After a long day of back-to-back meetings, conference calls and replying to emails, you head home. At home, you make dinner, get the kids ready for bed, read them a bedtime story and tuck them in. Now that the kids are fast asleep, you can finally sit on your comfy couch and catch up on your favorite TV show. It doesn’t take more than two minutes after you get comfortable before you start snoring!
A day like that can make anybody sleep like a baby. Our body can only take so much before it needs to rest. What is most frustrating about the scenario described above; for you, this is every day.
Although this may be a case of fatigue, many people live like this. You get your seven to eight hours of sleep but you are still tired. Every time you go to sleep, you snore through the night. What you may not realize is that throughout these snoring episodes (episodes your partner is well acquainted with) your body is not receiving enough oxygen. Throughout the night your breathing stops for short periods of time.
This is Sleep Apnea.
In this article we discuss what Sleep Apnea is in more detail as well as the treatment options we have available at Warner Family Practice.
What Is Sleep Apnea?
We must start off and say that Sleep Apnea is a serious and life threatening condition. Sleep Apnea is defined as a condition where your airway temporarily collapses during sleep, causing breathing to repeatedly stop and start. Most patients who suffer from OSA (Obstructive Sleep Apnea) will experience low levels of oxygen in the blood, high blood pressure and a decrease in quality of life due to headaches and drowsiness.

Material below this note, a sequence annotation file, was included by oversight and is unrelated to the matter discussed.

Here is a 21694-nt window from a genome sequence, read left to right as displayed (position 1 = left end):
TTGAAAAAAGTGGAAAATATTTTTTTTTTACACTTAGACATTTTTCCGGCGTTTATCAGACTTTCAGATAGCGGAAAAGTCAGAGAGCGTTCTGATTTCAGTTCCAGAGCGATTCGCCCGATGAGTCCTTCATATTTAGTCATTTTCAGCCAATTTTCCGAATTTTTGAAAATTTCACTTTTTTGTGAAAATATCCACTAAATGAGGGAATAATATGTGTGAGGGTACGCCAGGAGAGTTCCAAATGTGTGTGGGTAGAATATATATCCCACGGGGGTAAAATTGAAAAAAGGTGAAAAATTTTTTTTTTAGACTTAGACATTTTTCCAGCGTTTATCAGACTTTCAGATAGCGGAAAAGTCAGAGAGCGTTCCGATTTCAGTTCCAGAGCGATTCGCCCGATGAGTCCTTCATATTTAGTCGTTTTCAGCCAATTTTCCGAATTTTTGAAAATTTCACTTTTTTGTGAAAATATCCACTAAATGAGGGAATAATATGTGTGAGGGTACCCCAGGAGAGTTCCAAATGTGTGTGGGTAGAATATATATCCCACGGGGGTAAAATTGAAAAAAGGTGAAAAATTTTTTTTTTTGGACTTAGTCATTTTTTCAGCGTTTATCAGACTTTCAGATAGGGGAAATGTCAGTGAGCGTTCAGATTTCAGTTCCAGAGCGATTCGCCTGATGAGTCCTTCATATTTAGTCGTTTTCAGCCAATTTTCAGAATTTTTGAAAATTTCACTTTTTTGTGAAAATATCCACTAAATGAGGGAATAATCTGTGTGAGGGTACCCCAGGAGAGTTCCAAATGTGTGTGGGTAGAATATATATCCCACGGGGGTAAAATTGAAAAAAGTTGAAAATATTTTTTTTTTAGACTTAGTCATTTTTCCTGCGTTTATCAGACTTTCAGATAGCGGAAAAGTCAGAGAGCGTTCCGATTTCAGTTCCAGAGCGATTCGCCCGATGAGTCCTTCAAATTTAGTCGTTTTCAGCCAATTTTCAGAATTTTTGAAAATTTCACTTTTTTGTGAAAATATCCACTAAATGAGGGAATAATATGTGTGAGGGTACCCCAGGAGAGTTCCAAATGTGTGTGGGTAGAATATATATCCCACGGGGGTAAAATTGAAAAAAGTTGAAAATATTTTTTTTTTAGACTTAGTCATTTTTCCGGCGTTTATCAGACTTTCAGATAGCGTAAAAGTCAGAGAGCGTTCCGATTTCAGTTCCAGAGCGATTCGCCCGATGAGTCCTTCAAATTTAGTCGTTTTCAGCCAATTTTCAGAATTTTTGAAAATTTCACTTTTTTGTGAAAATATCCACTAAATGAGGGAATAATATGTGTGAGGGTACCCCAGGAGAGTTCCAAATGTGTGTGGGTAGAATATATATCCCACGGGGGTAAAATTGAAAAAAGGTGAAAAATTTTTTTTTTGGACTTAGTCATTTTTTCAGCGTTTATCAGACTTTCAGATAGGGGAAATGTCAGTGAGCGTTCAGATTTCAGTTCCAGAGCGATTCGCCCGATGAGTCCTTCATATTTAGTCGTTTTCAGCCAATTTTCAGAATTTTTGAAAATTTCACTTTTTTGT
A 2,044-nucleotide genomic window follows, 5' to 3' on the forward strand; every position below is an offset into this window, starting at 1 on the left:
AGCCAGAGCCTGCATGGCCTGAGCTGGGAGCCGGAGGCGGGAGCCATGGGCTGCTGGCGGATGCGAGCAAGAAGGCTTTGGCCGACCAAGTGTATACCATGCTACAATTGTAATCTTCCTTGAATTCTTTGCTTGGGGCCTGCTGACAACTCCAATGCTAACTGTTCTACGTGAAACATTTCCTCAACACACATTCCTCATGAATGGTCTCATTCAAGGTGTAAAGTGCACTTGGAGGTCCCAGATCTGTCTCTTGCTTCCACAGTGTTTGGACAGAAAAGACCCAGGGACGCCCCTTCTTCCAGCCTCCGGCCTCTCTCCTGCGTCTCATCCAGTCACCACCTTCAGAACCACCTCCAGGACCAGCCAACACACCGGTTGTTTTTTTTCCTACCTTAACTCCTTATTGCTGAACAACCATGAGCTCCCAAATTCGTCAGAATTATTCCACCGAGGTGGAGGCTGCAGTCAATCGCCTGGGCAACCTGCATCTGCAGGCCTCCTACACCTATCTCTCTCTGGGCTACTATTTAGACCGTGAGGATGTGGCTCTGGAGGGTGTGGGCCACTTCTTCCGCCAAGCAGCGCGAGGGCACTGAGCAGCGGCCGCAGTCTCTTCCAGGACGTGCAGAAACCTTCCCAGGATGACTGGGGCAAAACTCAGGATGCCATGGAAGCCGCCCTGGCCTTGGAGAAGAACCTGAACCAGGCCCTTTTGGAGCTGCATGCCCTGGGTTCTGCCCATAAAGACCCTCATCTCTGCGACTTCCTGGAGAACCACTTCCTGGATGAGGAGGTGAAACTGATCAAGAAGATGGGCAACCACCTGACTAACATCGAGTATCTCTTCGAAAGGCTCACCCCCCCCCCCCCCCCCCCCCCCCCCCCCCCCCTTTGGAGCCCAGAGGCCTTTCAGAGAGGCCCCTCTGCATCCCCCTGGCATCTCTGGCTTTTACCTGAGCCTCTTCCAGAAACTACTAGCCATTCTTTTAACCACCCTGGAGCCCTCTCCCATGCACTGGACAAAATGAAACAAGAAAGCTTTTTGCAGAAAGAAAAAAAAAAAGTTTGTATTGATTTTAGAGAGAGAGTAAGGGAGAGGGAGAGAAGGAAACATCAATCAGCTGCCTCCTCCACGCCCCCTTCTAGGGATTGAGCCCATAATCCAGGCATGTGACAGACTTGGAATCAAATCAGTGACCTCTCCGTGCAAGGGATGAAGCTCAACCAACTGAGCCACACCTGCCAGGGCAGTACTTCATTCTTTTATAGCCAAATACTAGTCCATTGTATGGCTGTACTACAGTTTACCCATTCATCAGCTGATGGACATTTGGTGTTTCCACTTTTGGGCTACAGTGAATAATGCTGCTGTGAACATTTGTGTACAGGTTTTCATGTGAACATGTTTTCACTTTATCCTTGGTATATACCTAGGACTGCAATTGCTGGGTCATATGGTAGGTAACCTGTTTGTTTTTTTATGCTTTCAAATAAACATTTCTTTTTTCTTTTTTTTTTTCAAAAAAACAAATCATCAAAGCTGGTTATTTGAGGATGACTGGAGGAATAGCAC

In many cases sleep apnea goes without being treated because you are not aware it is happening. You are, after all, asleep.
How Do You Know If You Have Sleep Apnea?
Some signs of sleep apnea include loud snoring, dry mouth, morning headaches and shortness of breath. The best way to determine if you have sleep apnea is by getting screened.
At Warner Family Practice we encourage you to have an annual comprehensive physical where we ask you a series of questions pertaining to your health. During this screening process you will be asked about your sleeping patterns; based on your responses we can determine if you are a candidate for having a sleep study.
If you take daytime naps, you snore throughout the night, you constantly feel tired (even though you had 7 to 8 hours of sleep), or have a high BMI, then you may have sleep apnea. When you meet these criteria, a sleep study will be conducted.
What Is A Sleep Study?
In order to determine if you have sleep apnea, a sleep study test is conducted, starting with a questionnaire. In this questionnaire, we ask a series of questions related to your medical history. Based on your responses in this beginning section, the second section of the test will be determined. On a scale of 1 to 3, you will rank the following:
- How fast do you doze off while watching TV?
- How fast do you doze off as a passenger in a vehicle?
- Do you fall asleep in your vehicle while waiting at a red light?
- Do you fall asleep in public?
This is just a sample of the questions your provider will ask; your responses will help determine if you have sleep apnea.